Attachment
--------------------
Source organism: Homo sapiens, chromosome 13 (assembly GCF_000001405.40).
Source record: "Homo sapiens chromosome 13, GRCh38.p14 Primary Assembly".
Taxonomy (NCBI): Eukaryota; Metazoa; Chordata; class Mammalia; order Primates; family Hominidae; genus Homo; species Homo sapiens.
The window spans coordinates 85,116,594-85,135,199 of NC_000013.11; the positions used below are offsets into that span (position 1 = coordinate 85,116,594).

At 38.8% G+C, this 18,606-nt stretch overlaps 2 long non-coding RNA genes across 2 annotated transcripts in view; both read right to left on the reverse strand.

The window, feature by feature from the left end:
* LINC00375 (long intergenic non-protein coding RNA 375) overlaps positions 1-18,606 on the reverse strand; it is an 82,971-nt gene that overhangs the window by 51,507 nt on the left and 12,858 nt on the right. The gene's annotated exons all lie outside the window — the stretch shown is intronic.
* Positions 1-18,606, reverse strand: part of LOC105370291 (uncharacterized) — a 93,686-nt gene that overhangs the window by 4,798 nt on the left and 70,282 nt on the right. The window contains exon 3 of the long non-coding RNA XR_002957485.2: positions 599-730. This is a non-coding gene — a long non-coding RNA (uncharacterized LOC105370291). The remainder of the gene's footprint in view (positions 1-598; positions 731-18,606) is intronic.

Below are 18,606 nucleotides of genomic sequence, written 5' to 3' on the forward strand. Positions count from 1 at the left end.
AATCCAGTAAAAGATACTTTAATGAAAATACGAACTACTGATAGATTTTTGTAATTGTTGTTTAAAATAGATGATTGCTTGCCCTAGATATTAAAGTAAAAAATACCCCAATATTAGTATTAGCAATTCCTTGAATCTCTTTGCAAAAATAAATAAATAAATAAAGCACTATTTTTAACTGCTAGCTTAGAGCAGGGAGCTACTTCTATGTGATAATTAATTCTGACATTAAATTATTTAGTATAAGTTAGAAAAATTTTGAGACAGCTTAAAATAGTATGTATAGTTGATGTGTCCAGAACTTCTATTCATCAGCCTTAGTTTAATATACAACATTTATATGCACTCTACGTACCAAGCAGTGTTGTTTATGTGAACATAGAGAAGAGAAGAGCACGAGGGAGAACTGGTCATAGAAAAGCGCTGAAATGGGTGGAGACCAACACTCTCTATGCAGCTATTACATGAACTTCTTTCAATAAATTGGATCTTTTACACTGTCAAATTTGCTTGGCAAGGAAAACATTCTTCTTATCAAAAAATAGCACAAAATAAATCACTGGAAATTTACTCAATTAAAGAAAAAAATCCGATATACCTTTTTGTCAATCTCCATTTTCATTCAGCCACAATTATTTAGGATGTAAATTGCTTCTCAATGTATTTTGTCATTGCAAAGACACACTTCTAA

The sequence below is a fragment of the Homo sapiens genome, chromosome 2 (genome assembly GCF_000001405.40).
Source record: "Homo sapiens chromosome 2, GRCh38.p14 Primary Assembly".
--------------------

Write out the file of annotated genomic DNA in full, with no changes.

Source organism: Homo sapiens, chromosome 13 (assembly GCF_000001405.40).
Source record: "Homo sapiens chromosome 13, GRCh38.p14 Primary Assembly".
Taxonomy (NCBI): Eukaryota; Metazoa; Chordata; class Mammalia; order Primates; family Hominidae; genus Homo; species Homo sapiens.
The window spans coordinates 85,116,594-85,135,199 of NC_000013.11; the positions used below are offsets into that span (position 1 = coordinate 85,116,594).

At 38.8% G+C, this 18,606-nt stretch overlaps 2 long non-coding RNA genes across 2 annotated transcripts in view; both read right to left on the reverse strand.

The window, feature by feature from the left end:
* LINC00375 (long intergenic non-protein coding RNA 375) overlaps positions 1-18,606 on the reverse strand; it is an 82,971-nt gene that overhangs the window by 51,507 nt on the left and 12,858 nt on the right. The gene's annotated exons all lie outside the window — the stretch shown is intronic.
* Positions 1-18,606, reverse strand: part of LOC105370291 (uncharacterized) — a 93,686-nt gene that overhangs the window by 4,798 nt on the left and 70,282 nt on the right. The window contains exon 3 of the long non-coding RNA XR_002957485.2: positions 599-730. This is a non-coding gene — a long non-coding RNA (uncharacterized LOC105370291). The remainder of the gene's footprint in view (positions 1-598; positions 731-18,606) is intronic.

Below are 18,606 nucleotides of genomic sequence, written 5' to 3' on the forward strand. Positions count from 1 at the left end.
AATCCAGTAAAAGATACTTTAATGAAAATACGAACTACTGATAGATTTTTGTAATTGTTGTTTAAAATAGATGATTGCTTGCCCTAGATATTAAAGTAAAAAATACCCCAATATTAGTATTAGCAATTCCTTGAATCTCTTTGCAAAAATAAATAAATAAATAAAGCACTATTTTTAACTGCTAGCTTAGAGCAGGGAGCTACTTCTATGTGATAATTAATTCTGACATTAAATTATTTAGTATAAGTTAGAAAAATTTTGAGACAGCTTAAAATAGTATGTATAGTTGATGTGTCCAGAACTTCTATTCATCAGCCTTAGTTTAATATACAACATTTATATGCACTCTACGTACCAAGCAGTGTTGTTTATGTGAACATAGAGAAGAGAAGAGCACGAGGGAGAACTGGTCATAGAAAAGCGCTGAAATGGGTGGAGACCAACACTCTCTATGCAGCTATTACATGAACTTCTTTCAATAAATTGGATCTTTTACACTGTCAAATTTGCTTGGCAAGGAAAACATTCTTCTTATCAAAAAATAGCACAAAATAAATCACTGGAAATTTACTCAATTAAAGAAAAAAATCCGATATACCTTTTTGTCAATCTCCATTTTCATTCAGCCACAATTATTTAGGATGTAAATTGCTTCTCAATGTATTTTGTCATTGCAAAGACACACTTCTAA

The sequence below is a fragment of the Homo sapiens genome, chromosome 2 (genome assembly GCF_000001405.40).
Source record: "Homo sapiens chromosome 2, GRCh38.p14 Primary Assembly".